The results, reported Oct. 24 in Science, mark the first time that experiments have been able to distinguish changes in a material’s atomic-lattice structure from the relocation of the electrons in such a blazingly fast process.
The measurements were achieved thanks to the McGill team’s development of instrumentation that could be used by scientists in a variety of disciplines: to examine the fleeting but crucial transformations during chemical reactions, for example, or to enable biologists to obtain an atomic-level understanding of protein function. This ultrafast instrumentation combines tools and techniques of electron microscopy with those of laser spectroscopy in novel ways.
“We’ve developed instruments and approaches that allow us to actually look into the microscopic structure of matter, on femtosecond time scales (one millionth of a billionth of a second) that are fundamental to processes in chemistry, materials science, condensed-matter physics, and biology,” says Bradley Siwick, the Canada Research Chair in Ultrafast Science at McGill.
“We’re able to both watch where nuclei go, and separate that from what’s happening with the electrons,” says Siwick, an associate professor in the departments of Chemistry and Physics. “And, on top of that, we are able to say what impact those structural changes have on the property of the material. That’s what’s really important technologically.”
By taking advantage of these recent advances, the research group has shed new light on a long-standing problem in condensed matter physics. The semiconductor-metal transition in Vanadium dioxide has intrigued the scientific community since the late 1950s.The material acts as a semiconductor at low temperatures but transforms to a highly conductive metal when temperature rises to around 60 degrees Celsius – not that much warmer than room temperature. This unusual quality gives the material the potential to be used in a range of applications, from high-speed optical switches to heat-sensitive smart coatings on windows.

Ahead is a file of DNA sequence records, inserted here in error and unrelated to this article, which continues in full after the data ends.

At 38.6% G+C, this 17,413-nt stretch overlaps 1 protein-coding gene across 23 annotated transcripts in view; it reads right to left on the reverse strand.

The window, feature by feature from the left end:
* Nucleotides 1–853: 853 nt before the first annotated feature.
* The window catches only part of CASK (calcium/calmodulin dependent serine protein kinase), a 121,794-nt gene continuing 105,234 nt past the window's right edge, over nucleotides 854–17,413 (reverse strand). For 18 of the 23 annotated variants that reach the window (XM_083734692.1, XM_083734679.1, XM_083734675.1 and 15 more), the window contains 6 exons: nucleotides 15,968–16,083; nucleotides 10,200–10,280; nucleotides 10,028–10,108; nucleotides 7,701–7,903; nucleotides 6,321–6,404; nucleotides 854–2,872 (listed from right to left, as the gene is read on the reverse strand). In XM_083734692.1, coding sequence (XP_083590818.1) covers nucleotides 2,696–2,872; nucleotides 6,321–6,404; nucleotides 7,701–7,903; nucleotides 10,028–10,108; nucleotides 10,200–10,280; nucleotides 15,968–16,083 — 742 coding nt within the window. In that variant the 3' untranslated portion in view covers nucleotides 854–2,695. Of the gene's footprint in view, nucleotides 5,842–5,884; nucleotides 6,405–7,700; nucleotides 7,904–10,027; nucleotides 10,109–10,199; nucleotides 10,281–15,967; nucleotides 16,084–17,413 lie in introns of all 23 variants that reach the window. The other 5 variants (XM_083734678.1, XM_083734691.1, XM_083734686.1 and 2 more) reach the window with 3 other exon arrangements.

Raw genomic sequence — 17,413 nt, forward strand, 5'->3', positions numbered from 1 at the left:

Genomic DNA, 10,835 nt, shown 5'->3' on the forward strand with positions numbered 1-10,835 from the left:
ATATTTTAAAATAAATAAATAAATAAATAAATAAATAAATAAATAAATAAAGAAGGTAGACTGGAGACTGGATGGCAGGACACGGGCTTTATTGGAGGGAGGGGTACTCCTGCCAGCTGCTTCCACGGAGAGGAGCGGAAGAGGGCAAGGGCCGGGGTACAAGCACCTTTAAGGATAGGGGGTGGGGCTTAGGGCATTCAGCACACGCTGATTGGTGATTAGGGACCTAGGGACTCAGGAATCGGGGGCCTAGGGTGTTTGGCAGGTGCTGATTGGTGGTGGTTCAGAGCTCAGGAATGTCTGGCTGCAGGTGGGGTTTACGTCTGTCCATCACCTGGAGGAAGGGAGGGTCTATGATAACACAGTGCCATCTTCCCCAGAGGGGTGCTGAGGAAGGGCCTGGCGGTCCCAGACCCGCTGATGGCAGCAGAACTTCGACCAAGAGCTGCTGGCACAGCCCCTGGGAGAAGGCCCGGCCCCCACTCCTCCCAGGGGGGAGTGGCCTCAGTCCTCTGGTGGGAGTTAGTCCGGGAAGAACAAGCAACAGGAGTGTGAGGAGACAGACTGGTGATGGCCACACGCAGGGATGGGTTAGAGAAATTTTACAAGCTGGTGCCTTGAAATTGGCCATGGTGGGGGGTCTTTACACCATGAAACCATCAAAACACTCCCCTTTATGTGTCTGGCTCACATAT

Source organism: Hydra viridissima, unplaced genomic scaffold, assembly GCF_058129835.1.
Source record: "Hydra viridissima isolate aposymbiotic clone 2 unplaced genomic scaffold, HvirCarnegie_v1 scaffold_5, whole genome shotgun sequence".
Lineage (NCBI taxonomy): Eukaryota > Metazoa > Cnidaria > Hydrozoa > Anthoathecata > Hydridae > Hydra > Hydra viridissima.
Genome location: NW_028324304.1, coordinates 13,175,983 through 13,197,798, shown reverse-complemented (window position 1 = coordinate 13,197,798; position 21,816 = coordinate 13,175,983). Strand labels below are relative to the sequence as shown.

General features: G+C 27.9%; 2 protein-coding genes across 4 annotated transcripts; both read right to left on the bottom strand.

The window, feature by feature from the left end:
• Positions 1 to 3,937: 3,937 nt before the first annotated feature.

The experiments took place in Siwick’s lab in the basement of McGill’s Chemistry building, where he and his team of grad students spent nearly four years painstakingly assembling a maze of lasers, amplifiers and lenses alongside an in-house designed and built electron microscope on a vibration-free steel table.
To conduct the experiments, the McGill team collaborated with the research group of Mohamed Chaker at INRS EMT, a university research centre outside Montreal. The INRS scientists provided the high quality, extremely thin samples of VO2 – about 70 nanometers, or 1000 times smaller than the width of a human hair– required to make ultrafast electron diffraction measurements.
The diffraction patterns provide atomic-length-scale snapshots of the material structure at specific moments during rearrangement. A series of such snapshots, run together, effectively creates a kind of movie, much like an old-fashioned flip book.
“This opens a whole new window on the microscopic world that we hope will answer many outstanding questions in materials and molecular physics, but also uncover at least as many surprises. When you look with new eyes you have a chance to see things in new ways,” Siwick says.
The research was supported by the Canada Foundation for Innovation, the Natural Sciences and Engineering Research Council of Canada, the Canada Research Chairs program, and the Fonds du Recherche du Quèbec-Nature et Technologies.
``A photoinduced metal-like phase of monoclinic VO2 revealed by ultrafast electron diffraction``, Vance R. Morrison, Robert P. Chatelain et al, Science, Oct. 24, 2014.
IMAGE: Prof. Siwick tweaking up the laser in his McGill University lab. CREDIT: Allen McInnis for McGill University